Reconnecting isolated seniors with the outside world

February 26, 2024

When 99 year old Oi Mei first met Winnie, she finally had someone with whom she could share stories in her native tongue. As a fellow Cantonese speaker who was born in Hong Kong, Winnie was able to appreciate and resonate with Oi Mei’s experiences in a special way. They met just three months ago and they have already formed a bond that has enriched each of their lives.

Winnie volunteers with CatholicCare’s Aged Care Volunteers Visitors Scheme, where volunteers spend time developing friendships, having a chat and
sharing a cuppa. The one-on-one visiting scheme matches volunteers from the local community with seniors who are socially isolated and in need of companionship.

Research shows older Australians are more likely to experience social isolation and loneliness than any other demographic. Add language and cultural barriers to the mix, and that feeling of segregation from society can become all consuming.

Winnie visits Oi Mei once a fortnight and they chat about everything – from food to religion to her fellow residents at the nursing home! “It doesn’t have to always be something serious,” Winnie said. “It’s all about having the company of another person and having someone to share stories with.”

Winnie recalls the moment that Oi Mei learnt she could speak Cantonese with her. “She’d never had a visitor who could speak to her in her native tongue.
She was so happy.”

For Winnie, the close connection she has formed with Oi Mei has given her greater empathy.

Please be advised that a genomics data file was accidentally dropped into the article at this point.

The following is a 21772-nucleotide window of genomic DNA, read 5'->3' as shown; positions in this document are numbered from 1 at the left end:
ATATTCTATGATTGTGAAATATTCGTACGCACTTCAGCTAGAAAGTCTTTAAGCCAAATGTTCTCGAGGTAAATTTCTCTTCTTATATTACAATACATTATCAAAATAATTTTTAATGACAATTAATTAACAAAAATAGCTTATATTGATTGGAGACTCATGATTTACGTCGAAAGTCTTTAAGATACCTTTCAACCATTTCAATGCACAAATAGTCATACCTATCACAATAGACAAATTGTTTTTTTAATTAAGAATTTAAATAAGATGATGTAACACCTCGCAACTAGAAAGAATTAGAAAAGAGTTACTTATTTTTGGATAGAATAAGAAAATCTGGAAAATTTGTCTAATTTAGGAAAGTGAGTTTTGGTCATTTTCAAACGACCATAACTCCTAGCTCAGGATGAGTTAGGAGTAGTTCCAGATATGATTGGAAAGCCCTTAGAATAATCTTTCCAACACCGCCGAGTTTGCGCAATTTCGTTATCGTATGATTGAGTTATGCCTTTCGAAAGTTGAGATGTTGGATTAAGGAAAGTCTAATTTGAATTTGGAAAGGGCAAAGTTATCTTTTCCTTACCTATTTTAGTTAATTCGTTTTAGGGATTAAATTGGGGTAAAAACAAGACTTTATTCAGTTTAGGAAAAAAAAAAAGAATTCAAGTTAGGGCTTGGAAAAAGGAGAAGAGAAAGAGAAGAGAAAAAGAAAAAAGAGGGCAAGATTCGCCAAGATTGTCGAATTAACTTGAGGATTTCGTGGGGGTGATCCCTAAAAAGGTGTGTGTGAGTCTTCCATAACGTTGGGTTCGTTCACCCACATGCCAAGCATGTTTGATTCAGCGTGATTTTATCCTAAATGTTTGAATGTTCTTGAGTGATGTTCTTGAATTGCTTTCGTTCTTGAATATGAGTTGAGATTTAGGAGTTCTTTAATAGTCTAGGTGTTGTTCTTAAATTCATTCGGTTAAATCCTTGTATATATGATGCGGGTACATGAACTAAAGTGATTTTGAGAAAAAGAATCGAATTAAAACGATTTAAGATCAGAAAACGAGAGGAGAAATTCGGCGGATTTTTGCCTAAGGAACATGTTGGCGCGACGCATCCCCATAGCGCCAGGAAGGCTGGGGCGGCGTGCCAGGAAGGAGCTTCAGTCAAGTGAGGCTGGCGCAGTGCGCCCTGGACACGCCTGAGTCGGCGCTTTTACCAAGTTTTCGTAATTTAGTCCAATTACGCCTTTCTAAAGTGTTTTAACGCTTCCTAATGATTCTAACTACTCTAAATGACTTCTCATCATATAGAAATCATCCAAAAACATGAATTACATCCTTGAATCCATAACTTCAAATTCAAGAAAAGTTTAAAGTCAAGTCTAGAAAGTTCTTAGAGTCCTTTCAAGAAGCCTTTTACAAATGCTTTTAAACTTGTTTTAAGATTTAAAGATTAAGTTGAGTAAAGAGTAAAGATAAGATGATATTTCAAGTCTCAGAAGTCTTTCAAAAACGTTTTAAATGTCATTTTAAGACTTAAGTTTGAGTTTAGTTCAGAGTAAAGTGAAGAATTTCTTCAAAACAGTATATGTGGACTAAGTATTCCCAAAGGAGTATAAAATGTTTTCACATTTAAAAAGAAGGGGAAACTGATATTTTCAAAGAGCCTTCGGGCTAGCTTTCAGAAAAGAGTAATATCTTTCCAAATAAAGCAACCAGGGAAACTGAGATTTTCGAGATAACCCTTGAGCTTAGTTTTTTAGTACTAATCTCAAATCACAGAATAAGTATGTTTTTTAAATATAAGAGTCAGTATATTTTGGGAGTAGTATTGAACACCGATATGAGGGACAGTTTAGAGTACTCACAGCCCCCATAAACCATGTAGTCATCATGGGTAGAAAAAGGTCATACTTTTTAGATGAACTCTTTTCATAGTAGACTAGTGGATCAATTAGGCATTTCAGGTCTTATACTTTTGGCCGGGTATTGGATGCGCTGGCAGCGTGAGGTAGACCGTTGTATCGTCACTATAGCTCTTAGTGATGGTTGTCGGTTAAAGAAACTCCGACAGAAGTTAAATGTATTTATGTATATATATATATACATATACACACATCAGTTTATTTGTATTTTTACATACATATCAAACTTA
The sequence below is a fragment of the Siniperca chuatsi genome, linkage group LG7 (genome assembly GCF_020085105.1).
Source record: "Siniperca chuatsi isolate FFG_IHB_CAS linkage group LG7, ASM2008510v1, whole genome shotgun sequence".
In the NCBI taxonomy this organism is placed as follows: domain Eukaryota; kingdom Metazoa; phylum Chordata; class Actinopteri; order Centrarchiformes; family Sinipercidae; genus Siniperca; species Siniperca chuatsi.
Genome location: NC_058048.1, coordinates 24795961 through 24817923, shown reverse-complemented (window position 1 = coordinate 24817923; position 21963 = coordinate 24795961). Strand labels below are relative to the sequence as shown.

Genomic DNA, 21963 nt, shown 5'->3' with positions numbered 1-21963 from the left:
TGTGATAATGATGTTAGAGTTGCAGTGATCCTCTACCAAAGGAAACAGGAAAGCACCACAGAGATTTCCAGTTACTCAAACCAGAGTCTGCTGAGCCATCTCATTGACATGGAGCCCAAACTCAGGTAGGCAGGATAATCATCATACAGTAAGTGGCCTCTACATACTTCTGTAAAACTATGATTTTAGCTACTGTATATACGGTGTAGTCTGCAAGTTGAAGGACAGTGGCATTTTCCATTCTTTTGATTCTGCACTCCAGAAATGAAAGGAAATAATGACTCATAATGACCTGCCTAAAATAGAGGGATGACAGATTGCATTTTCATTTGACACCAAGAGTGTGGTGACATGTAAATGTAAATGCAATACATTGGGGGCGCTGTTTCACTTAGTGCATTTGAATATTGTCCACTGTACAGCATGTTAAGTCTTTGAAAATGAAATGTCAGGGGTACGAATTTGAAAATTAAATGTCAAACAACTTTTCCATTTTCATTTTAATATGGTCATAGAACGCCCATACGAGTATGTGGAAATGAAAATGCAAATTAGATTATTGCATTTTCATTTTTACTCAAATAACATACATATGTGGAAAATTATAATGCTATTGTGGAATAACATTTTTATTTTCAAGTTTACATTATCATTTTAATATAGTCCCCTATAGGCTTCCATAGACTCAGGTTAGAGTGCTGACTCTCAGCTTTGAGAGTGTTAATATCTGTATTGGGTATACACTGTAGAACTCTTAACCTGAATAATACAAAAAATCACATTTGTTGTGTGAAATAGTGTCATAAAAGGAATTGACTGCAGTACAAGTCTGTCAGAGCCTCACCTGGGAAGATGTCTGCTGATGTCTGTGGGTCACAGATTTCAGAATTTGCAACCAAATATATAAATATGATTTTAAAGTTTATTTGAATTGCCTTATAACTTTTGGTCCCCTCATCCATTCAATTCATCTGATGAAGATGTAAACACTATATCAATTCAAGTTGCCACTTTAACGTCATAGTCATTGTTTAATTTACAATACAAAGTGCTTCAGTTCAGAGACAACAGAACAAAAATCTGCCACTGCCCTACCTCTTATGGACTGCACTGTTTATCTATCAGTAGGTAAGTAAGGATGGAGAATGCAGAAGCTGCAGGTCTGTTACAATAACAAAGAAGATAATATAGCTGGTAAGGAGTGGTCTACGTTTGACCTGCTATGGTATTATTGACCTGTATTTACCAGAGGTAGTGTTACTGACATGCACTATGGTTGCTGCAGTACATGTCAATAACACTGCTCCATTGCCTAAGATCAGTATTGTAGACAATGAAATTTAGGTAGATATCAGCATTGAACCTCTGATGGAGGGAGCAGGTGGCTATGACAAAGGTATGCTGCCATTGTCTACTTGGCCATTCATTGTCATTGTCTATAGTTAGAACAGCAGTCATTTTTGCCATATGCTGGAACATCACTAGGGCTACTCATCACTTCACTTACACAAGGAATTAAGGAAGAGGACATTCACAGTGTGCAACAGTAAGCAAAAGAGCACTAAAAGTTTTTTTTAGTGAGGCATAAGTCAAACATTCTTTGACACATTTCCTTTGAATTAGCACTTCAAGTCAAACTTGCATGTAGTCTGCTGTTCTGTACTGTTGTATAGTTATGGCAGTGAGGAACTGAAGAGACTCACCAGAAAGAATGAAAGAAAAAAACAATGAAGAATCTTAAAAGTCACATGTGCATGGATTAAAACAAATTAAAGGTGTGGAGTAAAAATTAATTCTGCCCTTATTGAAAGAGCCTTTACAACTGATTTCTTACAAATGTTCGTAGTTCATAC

“It is easy to focus on the stress and be overwhelmed in our own lives, that we forget the experiences of others,” Winnie says. “I am inspired to keep giving back to the community. One day we will all be in aged care or something similar and we would want someone to invest their time into us.”

Another of our volunteers Barbara, agrees that volunteering has increased her empathy. “I’ve noticed how easy it is to become selfish, especially when you are newly retired and can do whatever you want with your time. It’s good to do something like this to remind me that there are people who don’t enjoy the same freedom I do.”

Barbara has been visiting Dawn in her nursing home since 2018 and has witnessed the impact of COVID-19 lockdowns on Dawn’s physical and emotional wellbeing. “During the lockdowns, Dawn was restricted to her room, and she lost her ability to walk. After COVID she needed a wheelchair to get her out and about, but she is slowly regaining her ability to walk.” 

Barbara says that Dawn always seems genuinely pleased to see her and they like to chat about films. “She is very bright and will often research the movies I have seen.”

Professor Susan Kurrle, a geriatrician and ageing expert at Sydney University, says COVID-19 lockdowns led to huge numbers of older people becoming socially isolated, which then led to intense feelings of loneliness.

Slowly but surely, the Aged Care Volunteers Visitors Scheme is reconnecting seniors with the outside world, and it is an enriching experience for all involved.

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